A Letter to the Editor from Richard PEARSON, commenting on the performance of Scarborough Borough Council in the entertainment sphere.
Scarborough Borough Council: What Have They Done For Us ?
Dear Mr Editor,
Well not nearly as much as the Romans did for the people of Judea, as it happens!
When I first moved to Scarborough in 1991 I found a place that had seen better days, but still had more than enough potential to rise, like a phoenix, from the flames of its own fire.
Having said that, there were some worrying signs and had I picked up on the full implications of those, then I might not have even moved here.
Why, for example, was the town such an architectural hotchpotch and why was there virtually no acknowledgement of the town’s most famous son, Charles Laughton? Why, also, did the town’s restaurants and bars appear to be twenty years behind most of the rest of the country?
The architecture was the thing that stood out. I knew that Scarborough was a town which had risen to great prominence in the Georgian and particularly Victorian eras, but there was scant evidence of that in the town centre, where 60′s and 70′s boxy tack seemed to proliferate; the worst example being Pavilion House and Square, which wouldn’t have looked out of place in the middle of Albanian capital Tirana, in terms of its bleakness.
On the sea-front, Scarborough Spa complex was essentially a magnificent structure, but for reasons unknown, some Philistine architect had seen fit to plonk that carbuncle known as The Ocean Room, smack-dab in its middle!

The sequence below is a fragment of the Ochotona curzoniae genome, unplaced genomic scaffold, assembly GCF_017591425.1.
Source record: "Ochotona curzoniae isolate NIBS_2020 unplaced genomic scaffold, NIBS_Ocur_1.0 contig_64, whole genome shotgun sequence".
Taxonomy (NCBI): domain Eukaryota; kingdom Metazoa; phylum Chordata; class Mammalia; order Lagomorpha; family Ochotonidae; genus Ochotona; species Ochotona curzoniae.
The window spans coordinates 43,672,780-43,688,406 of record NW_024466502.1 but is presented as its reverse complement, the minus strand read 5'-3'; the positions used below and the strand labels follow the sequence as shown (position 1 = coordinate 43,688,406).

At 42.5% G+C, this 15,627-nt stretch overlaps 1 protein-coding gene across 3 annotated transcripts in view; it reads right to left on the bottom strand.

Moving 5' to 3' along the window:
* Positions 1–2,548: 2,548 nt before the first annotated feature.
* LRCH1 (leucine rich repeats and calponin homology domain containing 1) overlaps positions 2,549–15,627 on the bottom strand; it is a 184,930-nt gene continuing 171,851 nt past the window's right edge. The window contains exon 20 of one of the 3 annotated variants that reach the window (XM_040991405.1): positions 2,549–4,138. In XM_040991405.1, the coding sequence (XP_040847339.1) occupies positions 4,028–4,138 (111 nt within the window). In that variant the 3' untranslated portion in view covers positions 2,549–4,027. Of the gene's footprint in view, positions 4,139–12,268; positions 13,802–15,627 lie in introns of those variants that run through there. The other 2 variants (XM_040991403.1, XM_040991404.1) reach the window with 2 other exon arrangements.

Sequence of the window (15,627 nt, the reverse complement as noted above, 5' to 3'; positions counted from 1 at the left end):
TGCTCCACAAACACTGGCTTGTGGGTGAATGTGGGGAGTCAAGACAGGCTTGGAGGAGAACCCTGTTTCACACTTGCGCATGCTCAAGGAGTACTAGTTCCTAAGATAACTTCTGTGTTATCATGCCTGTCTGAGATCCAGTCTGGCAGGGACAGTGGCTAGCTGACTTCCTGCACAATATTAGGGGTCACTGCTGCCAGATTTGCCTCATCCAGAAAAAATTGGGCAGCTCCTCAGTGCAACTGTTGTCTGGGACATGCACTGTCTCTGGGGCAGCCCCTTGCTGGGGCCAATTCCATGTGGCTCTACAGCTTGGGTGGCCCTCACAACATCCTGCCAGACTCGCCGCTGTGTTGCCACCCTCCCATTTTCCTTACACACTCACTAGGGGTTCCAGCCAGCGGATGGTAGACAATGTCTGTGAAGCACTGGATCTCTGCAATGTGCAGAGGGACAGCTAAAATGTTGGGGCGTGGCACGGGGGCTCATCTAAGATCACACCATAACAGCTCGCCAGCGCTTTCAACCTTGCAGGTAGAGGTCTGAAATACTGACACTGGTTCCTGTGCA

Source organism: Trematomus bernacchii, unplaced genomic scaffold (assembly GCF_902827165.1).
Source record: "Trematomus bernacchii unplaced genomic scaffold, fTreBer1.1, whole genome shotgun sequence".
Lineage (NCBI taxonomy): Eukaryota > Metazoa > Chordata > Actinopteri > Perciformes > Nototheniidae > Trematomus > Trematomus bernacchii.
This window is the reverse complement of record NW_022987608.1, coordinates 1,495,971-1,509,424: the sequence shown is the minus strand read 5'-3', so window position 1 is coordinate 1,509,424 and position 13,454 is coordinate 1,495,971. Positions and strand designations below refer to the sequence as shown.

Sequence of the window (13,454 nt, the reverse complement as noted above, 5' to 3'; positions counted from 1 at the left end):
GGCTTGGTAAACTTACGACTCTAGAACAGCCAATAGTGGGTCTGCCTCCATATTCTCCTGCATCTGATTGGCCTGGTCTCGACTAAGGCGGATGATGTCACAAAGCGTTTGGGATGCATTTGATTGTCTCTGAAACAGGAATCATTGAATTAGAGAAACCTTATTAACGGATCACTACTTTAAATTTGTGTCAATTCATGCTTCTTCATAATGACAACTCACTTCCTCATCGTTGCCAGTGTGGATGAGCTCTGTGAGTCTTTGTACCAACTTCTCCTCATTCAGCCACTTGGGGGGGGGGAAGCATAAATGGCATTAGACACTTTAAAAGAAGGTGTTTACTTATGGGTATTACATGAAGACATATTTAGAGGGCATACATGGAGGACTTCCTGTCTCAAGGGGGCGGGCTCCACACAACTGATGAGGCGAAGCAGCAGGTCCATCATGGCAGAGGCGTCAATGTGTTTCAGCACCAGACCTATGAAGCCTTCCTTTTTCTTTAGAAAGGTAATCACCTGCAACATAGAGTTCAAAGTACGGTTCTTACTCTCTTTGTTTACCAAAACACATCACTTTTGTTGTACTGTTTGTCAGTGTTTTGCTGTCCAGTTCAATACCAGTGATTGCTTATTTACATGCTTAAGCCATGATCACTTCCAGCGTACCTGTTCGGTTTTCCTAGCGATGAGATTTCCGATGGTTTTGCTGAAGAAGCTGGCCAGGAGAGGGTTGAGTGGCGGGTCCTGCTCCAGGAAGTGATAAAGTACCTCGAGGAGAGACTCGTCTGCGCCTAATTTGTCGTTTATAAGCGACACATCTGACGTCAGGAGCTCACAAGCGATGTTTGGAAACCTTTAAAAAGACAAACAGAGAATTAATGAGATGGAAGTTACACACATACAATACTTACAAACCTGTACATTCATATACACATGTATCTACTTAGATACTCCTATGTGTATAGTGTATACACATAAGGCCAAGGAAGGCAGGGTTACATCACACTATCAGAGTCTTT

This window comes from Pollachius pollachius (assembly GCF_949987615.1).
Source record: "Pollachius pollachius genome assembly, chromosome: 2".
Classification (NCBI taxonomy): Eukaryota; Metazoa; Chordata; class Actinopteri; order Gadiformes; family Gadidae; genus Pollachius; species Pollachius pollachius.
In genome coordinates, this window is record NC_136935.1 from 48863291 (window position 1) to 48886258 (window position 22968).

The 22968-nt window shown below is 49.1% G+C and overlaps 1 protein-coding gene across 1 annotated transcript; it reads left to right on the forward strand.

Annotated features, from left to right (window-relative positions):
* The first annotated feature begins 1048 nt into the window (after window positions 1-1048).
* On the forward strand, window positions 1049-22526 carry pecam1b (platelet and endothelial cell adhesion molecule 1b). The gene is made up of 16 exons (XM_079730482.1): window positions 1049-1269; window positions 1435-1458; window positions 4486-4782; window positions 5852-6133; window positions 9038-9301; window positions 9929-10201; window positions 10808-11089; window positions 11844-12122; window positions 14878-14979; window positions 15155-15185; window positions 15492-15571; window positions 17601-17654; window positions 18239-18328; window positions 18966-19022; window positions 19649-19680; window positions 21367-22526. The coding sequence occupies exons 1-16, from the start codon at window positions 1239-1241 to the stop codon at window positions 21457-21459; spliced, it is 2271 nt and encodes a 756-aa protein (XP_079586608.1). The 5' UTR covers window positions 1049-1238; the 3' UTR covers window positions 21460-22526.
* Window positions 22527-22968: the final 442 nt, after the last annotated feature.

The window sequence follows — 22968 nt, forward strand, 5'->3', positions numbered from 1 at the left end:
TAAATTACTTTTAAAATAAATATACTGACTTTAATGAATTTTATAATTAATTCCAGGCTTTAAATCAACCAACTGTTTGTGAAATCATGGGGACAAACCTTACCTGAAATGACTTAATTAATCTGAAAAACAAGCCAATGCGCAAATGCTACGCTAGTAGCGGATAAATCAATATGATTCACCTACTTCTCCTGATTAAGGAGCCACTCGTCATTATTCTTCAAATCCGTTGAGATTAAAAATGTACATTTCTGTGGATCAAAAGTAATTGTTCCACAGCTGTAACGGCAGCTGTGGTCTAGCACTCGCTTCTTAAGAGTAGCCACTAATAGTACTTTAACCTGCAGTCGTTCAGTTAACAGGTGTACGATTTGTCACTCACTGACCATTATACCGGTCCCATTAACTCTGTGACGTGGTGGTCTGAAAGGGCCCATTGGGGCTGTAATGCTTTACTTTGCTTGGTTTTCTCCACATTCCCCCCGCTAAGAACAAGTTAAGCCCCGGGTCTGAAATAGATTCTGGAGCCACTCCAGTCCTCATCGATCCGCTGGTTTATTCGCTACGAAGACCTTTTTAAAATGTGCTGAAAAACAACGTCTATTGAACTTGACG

The architectural appearance of a town is very much related to a town council’s attitude to planning and conservation and it quickly became plain that SBC had no coherent policy in this area. Either it was the result of continued incompetence, or there were darker forces at work!
Anyway, as I said earlier, I hadn’t really appreciated at that time just how deep-rooted was SBC’s plan to allow our beautiful town to slide into oblivion, so I carried on regardless, anxious to help re-establish the town as a major tourist destination, in any way I could.
I wrote to the Head of Tourism asking why there wasn’t any notable tribute to Charles Laughton in the town and why there wasn’t a maritime museum, giving particular attention to Scarborough’s former role as the most important port in the UK, possibly the world, for tuna fishing.
I got a very smug reply saying that he didn’t think a statue and a fusty old museum would bring the tourist’s flooding back, failing to identify they were just a couple of suggestions for what should have been a much bigger and coherent campaign.
A friend came to stay and, like me, he remembered witnessing naval battles in the Open-Air Theatre when he was a kid, so we went to have a look at what had become of it.
We were confronted by a pretty sorry sight, but again, I felt with a bit of affection it could once again, become a major place of entertainment.
I contacted an old colleague who had a TV production company, specialising in the production of live music broadcasts.
I told him about The Open-Air Theatre and was met with a wave of enthusiasm.